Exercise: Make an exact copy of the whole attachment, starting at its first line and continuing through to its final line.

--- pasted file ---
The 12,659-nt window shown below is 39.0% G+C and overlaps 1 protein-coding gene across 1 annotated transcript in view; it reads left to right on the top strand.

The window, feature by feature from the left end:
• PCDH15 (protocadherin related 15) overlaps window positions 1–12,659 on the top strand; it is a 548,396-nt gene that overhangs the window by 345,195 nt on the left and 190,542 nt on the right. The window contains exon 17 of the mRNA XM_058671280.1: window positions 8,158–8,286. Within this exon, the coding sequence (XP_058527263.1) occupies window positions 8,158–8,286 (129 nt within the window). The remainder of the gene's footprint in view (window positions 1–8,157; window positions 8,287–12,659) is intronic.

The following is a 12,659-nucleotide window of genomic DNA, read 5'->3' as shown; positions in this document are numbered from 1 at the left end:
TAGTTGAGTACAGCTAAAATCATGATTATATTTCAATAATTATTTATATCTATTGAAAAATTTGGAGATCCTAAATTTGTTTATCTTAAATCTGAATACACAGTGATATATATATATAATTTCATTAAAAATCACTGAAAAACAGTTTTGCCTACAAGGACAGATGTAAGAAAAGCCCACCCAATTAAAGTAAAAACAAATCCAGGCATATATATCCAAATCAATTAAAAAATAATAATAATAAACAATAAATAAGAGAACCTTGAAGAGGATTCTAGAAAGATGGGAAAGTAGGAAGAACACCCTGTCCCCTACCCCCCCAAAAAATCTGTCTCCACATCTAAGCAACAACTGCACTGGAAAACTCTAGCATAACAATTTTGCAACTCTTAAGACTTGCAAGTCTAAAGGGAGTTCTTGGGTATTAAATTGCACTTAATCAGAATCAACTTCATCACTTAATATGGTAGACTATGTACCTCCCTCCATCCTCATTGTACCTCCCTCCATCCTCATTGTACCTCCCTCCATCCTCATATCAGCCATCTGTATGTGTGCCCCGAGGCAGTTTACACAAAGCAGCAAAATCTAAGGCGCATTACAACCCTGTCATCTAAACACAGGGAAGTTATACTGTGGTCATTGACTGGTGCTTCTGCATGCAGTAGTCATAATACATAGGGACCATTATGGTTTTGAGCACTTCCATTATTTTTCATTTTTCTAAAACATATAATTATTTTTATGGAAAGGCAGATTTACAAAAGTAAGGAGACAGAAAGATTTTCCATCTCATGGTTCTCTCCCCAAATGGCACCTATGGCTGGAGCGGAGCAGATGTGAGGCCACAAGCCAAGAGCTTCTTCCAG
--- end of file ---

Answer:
The 12,659-nt window shown below is 39.0% G+C and overlaps 1 protein-coding gene across 1 annotated transcript in view; it reads left to right on the top strand.

The window, feature by feature from the left end:
• PCDH15 (protocadherin related 15) overlaps window positions 1–12,659 on the top strand; it is a 548,396-nt gene that overhangs the window by 345,195 nt on the left and 190,542 nt on the right. The window contains exon 17 of the mRNA XM_058671280.1: window positions 8,158–8,286. Within this exon, the coding sequence (XP_058527263.1) occupies window positions 8,158–8,286 (129 nt within the window). The remainder of the gene's footprint in view (window positions 1–8,157; window positions 8,287–12,659) is intronic.

The following is a 12,659-nucleotide window of genomic DNA, read 5'->3' as shown; positions in this document are numbered from 1 at the left end:
TAGTTGAGTACAGCTAAAATCATGATTATATTTCAATAATTATTTATATCTATTGAAAAATTTGGAGATCCTAAATTTGTTTATCTTAAATCTGAATACACAGTGATATATATATATAATTTCATTAAAAATCACTGAAAAACAGTTTTGCCTACAAGGACAGATGTAAGAAAAGCCCACCCAATTAAAGTAAAAACAAATCCAGGCATATATATCCAAATCAATTAAAAAATAATAATAATAAACAATAAATAAGAGAACCTTGAAGAGGATTCTAGAAAGATGGGAAAGTAGGAAGAACACCCTGTCCCCTACCCCCCCAAAAAATCTGTCTCCACATCTAAGCAACAACTGCACTGGAAAACTCTAGCATAACAATTTTGCAACTCTTAAGACTTGCAAGTCTAAAGGGAGTTCTTGGGTATTAAATTGCACTTAATCAGAATCAACTTCATCACTTAATATGGTAGACTATGTACCTCCCTCCATCCTCATTGTACCTCCCTCCATCCTCATTGTACCTCCCTCCATCCTCATATCAGCCATCTGTATGTGTGCCCCGAGGCAGTTTACACAAAGCAGCAAAATCTAAGGCGCATTACAACCCTGTCATCTAAACACAGGGAAGTTATACTGTGGTCATTGACTGGTGCTTCTGCATGCAGTAGTCATAATACATAGGGACCATTATGGTTTTGAGCACTTCCATTATTTTTCATTTTTCTAAAACATATAATTATTTTTATGGAAAGGCAGATTTACAAAAGTAAGGAGACAGAAAGATTTTCCATCTCATGGTTCTCTCCCCAAATGGCACCTATGGCTGGAGCGGAGCAGATGTGAGGCCACAAGCCAAGAGCTTCTTCCAG